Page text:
Enter the caveat. Let’s call it the Bourdain principle. Example: If I am at our friends’ beach house for the weekend and they have gone to the butcher in town the day before, marinated steaks overnight, and prepared a full on feast….you better bet I’m going to take a little slice of steak on my plate & enjoy it. In addition to being delish, it is also the right thing to do. Your friends, family, significant other, granny, or whoever has planned the special occasion at hand would love for you to share in the bounty. Think back to a time when you prepared something and really, I mean reeeeally wanted someone to share it with you or have a little slice of what you spent time making for them with a pinch of extra love! Just imagine if you got shut out and your loved one did not have a taste! Ouch. Here is my point: Most days of most weeks of most months, I go the way of the veggie. But if it’s a holiday celebration and all mom wants is to see me put a piece of turkey on the plate, I am just going do it. I know it’s not for everyone and I may get criticized by true vegetarians out there, but so be it.
Many days, I go without dairy. In fact, I don’t even notice it’s gone. I use almond or coconut milk for my oatmeal, coffee, etc. But if run out of coconut milk I’ll have 1/2 and 1/2 with my coffee, no problem. I’m not beating myself up over that!! Secondly, I can’t totally kick the cheese habit. I know what some of you may be thinking—the hormones, the fat, its addictive nature (cheese has morphine like compounds that impact your brain creating a drug-like rush) and on top of it all, it just isn’t that great for you. I get it. But now and then a little buffalo mozzarella happens. Or pecorino. Or Parmigiano Reggiano. Now and then.
Basically Always G-free
Gluten and I have a contentious relationship. After many trips to the gastroenterologist and years of GI issues, I steer clear. The story of feeling better within days after cutting it out (following years of GI problems) is a long tale to tell so I will spare you the details. I started avoiding gluten in 2005 and have essentially stuck with it in earnest for the past eight years. But in full disclosure, I knowingly have a little gluten every now and then. Things a little birthday treat, or maybe mom’s homemade biscotti make the cut. This is a couple-of-times-a-year cheat only and is always a decision made after consideration! If something really looks irresistible I have to decide if it is “worth the gluten or not worth the gluten” and if it’s worth it, I have a bite or two. But to be clear, no huge bowls of pasta, no splitting a baguette, no entire pizza! So don’t get me wrong, if I go off the rails with more than a couple bites, I get a big painful belly and an itchy rash to show for it—which is usually SO not worth it.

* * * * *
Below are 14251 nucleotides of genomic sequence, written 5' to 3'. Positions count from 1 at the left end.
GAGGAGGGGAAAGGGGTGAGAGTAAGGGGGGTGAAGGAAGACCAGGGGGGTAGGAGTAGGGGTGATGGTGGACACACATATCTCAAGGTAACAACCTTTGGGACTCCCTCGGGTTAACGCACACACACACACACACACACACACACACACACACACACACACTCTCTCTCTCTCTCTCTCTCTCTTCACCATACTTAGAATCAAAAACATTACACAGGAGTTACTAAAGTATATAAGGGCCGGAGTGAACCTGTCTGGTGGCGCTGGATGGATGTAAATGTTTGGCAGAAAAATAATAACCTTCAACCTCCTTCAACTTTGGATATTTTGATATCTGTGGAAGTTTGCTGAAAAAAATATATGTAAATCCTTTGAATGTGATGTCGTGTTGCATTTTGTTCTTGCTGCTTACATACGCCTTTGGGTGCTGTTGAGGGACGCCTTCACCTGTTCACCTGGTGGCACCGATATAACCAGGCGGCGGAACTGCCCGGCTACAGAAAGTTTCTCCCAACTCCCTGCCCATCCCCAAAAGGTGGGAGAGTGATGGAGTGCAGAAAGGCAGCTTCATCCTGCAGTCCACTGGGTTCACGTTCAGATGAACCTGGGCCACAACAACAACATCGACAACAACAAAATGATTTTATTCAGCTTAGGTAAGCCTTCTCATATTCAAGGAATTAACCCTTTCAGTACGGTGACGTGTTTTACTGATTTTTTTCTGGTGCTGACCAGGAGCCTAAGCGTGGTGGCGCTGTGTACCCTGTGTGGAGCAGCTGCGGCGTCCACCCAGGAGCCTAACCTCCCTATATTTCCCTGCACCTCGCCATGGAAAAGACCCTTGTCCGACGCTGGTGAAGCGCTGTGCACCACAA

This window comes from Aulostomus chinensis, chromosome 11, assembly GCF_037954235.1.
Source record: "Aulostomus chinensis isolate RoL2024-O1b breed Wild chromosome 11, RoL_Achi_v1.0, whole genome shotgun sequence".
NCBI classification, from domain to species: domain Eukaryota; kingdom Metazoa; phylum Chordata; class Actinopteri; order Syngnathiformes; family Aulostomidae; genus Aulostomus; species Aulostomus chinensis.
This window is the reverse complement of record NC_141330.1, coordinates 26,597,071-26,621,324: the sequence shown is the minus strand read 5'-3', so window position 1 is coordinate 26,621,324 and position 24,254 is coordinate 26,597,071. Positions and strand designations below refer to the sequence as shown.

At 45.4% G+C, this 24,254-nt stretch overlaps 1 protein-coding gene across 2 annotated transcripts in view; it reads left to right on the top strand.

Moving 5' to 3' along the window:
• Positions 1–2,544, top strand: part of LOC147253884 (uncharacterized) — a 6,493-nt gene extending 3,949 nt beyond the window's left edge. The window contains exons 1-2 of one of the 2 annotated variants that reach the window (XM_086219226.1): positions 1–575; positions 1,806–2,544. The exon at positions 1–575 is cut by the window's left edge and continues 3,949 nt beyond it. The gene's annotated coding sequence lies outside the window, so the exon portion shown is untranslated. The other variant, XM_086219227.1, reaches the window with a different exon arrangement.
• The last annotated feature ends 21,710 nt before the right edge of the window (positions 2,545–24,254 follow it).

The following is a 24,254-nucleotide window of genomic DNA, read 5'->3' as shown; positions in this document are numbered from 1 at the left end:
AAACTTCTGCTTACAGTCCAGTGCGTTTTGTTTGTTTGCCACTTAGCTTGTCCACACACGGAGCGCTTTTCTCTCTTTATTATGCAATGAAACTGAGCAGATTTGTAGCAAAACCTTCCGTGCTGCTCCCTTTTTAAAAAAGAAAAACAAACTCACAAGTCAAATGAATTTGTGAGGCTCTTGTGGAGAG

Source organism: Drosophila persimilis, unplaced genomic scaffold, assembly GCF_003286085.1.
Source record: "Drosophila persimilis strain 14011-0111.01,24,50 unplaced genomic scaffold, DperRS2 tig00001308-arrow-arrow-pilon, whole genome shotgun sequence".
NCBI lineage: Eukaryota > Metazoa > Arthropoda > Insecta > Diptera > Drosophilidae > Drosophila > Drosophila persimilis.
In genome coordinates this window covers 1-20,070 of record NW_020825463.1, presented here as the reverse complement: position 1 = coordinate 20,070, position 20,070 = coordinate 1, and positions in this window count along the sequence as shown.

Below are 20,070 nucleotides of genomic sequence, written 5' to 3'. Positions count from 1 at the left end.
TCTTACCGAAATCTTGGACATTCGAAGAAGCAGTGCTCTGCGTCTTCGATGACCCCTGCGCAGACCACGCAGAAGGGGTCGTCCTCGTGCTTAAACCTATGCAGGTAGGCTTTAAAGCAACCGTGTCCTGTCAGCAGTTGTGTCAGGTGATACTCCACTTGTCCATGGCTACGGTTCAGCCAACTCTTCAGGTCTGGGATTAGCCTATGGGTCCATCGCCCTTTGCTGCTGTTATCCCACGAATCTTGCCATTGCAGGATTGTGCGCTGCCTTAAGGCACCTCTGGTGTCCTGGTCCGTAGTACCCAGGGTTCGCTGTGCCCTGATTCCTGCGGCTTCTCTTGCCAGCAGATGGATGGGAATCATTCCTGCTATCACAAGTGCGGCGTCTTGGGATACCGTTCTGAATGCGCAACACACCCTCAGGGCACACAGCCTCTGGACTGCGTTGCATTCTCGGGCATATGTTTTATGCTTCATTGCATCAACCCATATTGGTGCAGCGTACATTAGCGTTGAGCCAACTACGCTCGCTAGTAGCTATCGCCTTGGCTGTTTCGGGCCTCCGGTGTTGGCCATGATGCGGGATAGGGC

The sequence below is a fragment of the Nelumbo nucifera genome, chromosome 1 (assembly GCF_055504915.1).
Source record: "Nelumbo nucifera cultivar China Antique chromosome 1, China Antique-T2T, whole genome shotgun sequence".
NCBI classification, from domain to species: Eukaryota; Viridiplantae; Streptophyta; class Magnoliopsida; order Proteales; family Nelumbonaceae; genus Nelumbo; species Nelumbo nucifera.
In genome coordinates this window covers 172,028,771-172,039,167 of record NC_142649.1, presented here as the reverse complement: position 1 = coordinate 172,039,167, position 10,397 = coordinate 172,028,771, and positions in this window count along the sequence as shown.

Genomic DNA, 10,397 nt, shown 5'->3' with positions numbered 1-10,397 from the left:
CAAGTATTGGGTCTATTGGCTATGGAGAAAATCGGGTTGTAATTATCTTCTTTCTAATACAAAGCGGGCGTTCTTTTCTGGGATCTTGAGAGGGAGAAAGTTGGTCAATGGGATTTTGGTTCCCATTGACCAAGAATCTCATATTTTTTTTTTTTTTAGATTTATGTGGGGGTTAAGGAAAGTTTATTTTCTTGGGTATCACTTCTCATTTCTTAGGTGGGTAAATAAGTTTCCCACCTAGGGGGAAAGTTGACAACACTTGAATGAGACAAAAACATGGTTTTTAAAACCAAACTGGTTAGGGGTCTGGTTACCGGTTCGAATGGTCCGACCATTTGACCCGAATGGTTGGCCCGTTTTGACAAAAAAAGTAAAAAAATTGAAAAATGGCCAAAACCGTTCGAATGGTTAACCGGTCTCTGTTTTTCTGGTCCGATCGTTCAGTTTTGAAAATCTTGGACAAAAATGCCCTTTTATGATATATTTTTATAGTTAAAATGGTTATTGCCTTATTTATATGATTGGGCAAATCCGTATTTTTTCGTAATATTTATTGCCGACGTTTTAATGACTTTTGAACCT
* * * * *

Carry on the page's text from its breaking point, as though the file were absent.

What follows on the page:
The Bottom Line
So what does it all mean? YOU are the expert on YOU. It is KEY for you to know what works for you and know how to really tune into your body! Some people love oats for breakfast, for others they feel sluggish and weighed down. Some people feel bloated and ravenous at midnight if they have a big salad for dinner while others notice peaks and valleys in their blood pressure and heart rate after foods with sodium. My point is that no one can tell you EXACTLY what ‘diet’ to follow and what exact meal plan will make you feel your very best. Only you can feel that! Not omnivore, not high raw, not paleo, not vegetarian. You have to be a YOU-etarian! Maybe it is not as easy as eating the same rote meals that a diet plan would tell you to consume–but I believe this is truly the way to having a lasting dietary intake that supports your body in the most healthful way possible!
Becoming my own “Meg-etarian” is something I’m constantly working on… and don’t forget, this has been over eight years in the making!!
Stay tuned tomorrow for Part 2 which includes my top tips on how to make the subtle shifts in your meal plan and how you can become a “you-etarian”!!